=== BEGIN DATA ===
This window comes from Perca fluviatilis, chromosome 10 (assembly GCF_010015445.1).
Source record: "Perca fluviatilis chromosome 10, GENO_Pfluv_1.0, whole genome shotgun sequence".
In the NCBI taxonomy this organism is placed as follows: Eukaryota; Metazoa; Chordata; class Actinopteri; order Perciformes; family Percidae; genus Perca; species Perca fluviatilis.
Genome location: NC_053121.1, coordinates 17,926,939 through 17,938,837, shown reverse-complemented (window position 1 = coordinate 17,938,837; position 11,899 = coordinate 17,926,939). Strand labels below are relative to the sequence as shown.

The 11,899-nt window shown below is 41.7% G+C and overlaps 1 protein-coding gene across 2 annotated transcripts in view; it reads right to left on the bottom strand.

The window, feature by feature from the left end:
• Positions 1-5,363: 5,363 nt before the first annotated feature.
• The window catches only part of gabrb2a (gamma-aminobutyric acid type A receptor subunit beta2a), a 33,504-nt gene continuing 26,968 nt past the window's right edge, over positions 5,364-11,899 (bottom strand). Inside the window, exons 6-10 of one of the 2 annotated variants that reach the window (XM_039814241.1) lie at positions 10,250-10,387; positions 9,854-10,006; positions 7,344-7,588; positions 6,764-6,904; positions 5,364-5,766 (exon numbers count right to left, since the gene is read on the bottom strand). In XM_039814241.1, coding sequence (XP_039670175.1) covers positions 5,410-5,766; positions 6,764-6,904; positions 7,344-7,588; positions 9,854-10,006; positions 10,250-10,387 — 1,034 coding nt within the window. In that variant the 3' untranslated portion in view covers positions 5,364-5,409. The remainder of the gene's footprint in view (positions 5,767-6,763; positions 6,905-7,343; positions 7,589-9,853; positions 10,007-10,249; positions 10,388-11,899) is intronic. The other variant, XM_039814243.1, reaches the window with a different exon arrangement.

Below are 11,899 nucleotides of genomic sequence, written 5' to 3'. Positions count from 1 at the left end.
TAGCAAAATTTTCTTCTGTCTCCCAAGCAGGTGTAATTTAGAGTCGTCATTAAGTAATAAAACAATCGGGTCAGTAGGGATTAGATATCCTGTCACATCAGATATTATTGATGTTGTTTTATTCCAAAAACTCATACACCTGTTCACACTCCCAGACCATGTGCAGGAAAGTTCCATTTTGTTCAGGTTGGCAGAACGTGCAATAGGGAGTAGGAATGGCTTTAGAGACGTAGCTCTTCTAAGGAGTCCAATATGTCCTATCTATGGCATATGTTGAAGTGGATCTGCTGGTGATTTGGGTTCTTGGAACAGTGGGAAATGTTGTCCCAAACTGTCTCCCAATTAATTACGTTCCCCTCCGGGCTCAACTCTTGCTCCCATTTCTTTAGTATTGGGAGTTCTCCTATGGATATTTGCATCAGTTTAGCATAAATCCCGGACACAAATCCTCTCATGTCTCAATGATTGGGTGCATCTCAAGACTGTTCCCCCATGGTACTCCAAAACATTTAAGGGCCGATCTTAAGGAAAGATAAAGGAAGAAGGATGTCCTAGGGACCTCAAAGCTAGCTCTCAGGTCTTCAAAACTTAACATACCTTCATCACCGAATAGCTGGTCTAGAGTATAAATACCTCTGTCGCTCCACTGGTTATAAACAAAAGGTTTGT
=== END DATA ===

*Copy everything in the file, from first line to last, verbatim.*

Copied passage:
This window comes from Perca fluviatilis, chromosome 10 (assembly GCF_010015445.1).
Source record: "Perca fluviatilis chromosome 10, GENO_Pfluv_1.0, whole genome shotgun sequence".
In the NCBI taxonomy this organism is placed as follows: Eukaryota; Metazoa; Chordata; class Actinopteri; order Perciformes; family Percidae; genus Perca; species Perca fluviatilis.
Genome location: NC_053121.1, coordinates 17,926,939 through 17,938,837, shown reverse-complemented (window position 1 = coordinate 17,938,837; position 11,899 = coordinate 17,926,939). Strand labels below are relative to the sequence as shown.

The 11,899-nt window shown below is 41.7% G+C and overlaps 1 protein-coding gene across 2 annotated transcripts in view; it reads right to left on the bottom strand.

The window, feature by feature from the left end:
• Positions 1-5,363: 5,363 nt before the first annotated feature.
• The window catches only part of gabrb2a (gamma-aminobutyric acid type A receptor subunit beta2a), a 33,504-nt gene continuing 26,968 nt past the window's right edge, over positions 5,364-11,899 (bottom strand). Inside the window, exons 6-10 of one of the 2 annotated variants that reach the window (XM_039814241.1) lie at positions 10,250-10,387; positions 9,854-10,006; positions 7,344-7,588; positions 6,764-6,904; positions 5,364-5,766 (exon numbers count right to left, since the gene is read on the bottom strand). In XM_039814241.1, coding sequence (XP_039670175.1) covers positions 5,410-5,766; positions 6,764-6,904; positions 7,344-7,588; positions 9,854-10,006; positions 10,250-10,387 — 1,034 coding nt within the window. In that variant the 3' untranslated portion in view covers positions 5,364-5,409. The remainder of the gene's footprint in view (positions 5,767-6,763; positions 6,905-7,343; positions 7,589-9,853; positions 10,007-10,249; positions 10,388-11,899) is intronic. The other variant, XM_039814243.1, reaches the window with a different exon arrangement.

Below are 11,899 nucleotides of genomic sequence, written 5' to 3'. Positions count from 1 at the left end.
TAGCAAAATTTTCTTCTGTCTCCCAAGCAGGTGTAATTTAGAGTCGTCATTAAGTAATAAAACAATCGGGTCAGTAGGGATTAGATATCCTGTCACATCAGATATTATTGATGTTGTTTTATTCCAAAAACTCATACACCTGTTCACACTCCCAGACCATGTGCAGGAAAGTTCCATTTTGTTCAGGTTGGCAGAACGTGCAATAGGGAGTAGGAATGGCTTTAGAGACGTAGCTCTTCTAAGGAGTCCAATATGTCCTATCTATGGCATATGTTGAAGTGGATCTGCTGGTGATTTGGGTTCTTGGAACAGTGGGAAATGTTGTCCCAAACTGTCTCCCAATTAATTACGTTCCCCTCCGGGCTCAACTCTTGCTCCCATTTCTTTAGTATTGGGAGTTCTCCTATGGATATTTGCATCAGTTTAGCATAAATCCCGGACACAAATCCTCTCATGTCTCAATGATTGGGTGCATCTCAAGACTGTTCCCCCATGGTACTCCAAAACATTTAAGGGCCGATCTTAAGGAAAGATAAAGGAAGAAGGATGTCCTAGGGACCTCAAAGCTAGCTCTCAGGTCTTCAAAACTTAACATACCTTCATCACCGAATAGCTGGTCTAGAGTATAAATACCTCTGTCGCTCCACTGGTTATAAACAAAAGGTTTGT